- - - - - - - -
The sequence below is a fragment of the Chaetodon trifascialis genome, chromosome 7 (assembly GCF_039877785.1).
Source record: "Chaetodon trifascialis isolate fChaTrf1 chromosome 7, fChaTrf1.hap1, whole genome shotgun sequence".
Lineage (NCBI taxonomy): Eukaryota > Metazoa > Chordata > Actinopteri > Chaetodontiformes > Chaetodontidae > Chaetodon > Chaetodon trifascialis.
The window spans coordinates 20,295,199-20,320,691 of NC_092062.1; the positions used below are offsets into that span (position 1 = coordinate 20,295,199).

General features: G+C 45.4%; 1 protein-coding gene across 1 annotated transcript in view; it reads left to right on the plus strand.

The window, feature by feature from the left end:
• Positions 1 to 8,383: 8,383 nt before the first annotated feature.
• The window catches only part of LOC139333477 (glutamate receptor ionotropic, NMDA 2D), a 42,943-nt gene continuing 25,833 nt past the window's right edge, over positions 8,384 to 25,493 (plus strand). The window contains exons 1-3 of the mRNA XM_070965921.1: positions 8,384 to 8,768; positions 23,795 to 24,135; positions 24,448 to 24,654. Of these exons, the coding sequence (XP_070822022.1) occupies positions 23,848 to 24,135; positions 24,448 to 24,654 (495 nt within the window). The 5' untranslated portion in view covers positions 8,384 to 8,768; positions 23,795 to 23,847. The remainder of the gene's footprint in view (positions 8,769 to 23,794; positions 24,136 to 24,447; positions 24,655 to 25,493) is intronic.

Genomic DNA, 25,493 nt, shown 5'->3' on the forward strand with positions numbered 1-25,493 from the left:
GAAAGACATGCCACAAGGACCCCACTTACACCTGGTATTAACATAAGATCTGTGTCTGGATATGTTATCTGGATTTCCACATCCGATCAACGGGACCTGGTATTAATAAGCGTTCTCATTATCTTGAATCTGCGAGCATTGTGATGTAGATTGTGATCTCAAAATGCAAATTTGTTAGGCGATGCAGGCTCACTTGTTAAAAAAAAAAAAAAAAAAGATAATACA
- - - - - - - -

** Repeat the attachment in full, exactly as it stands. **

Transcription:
The sequence below is a fragment of the Chaetodon trifascialis genome, chromosome 7 (assembly GCF_039877785.1).
Source record: "Chaetodon trifascialis isolate fChaTrf1 chromosome 7, fChaTrf1.hap1, whole genome shotgun sequence".
Lineage (NCBI taxonomy): Eukaryota > Metazoa > Chordata > Actinopteri > Chaetodontiformes > Chaetodontidae > Chaetodon > Chaetodon trifascialis.
The window spans coordinates 20,295,199-20,320,691 of NC_092062.1; the positions used below are offsets into that span (position 1 = coordinate 20,295,199).

General features: G+C 45.4%; 1 protein-coding gene across 1 annotated transcript in view; it reads left to right on the plus strand.

The window, feature by feature from the left end:
• Positions 1 to 8,383: 8,383 nt before the first annotated feature.
• The window catches only part of LOC139333477 (glutamate receptor ionotropic, NMDA 2D), a 42,943-nt gene continuing 25,833 nt past the window's right edge, over positions 8,384 to 25,493 (plus strand). The window contains exons 1-3 of the mRNA XM_070965921.1: positions 8,384 to 8,768; positions 23,795 to 24,135; positions 24,448 to 24,654. Of these exons, the coding sequence (XP_070822022.1) occupies positions 23,848 to 24,135; positions 24,448 to 24,654 (495 nt within the window). The 5' untranslated portion in view covers positions 8,384 to 8,768; positions 23,795 to 23,847. The remainder of the gene's footprint in view (positions 8,769 to 23,794; positions 24,136 to 24,447; positions 24,655 to 25,493) is intronic.

Genomic DNA, 25,493 nt, shown 5'->3' on the forward strand with positions numbered 1-25,493 from the left:
GAAAGACATGCCACAAGGACCCCACTTACACCTGGTATTAACATAAGATCTGTGTCTGGATATGTTATCTGGATTTCCACATCCGATCAACGGGACCTGGTATTAATAAGCGTTCTCATTATCTTGAATCTGCGAGCATTGTGATGTAGATTGTGATCTCAAAATGCAAATTTGTTAGGCGATGCAGGCTCACTTGTTAAAAAAAAAAAAAAAAAAGATAATACA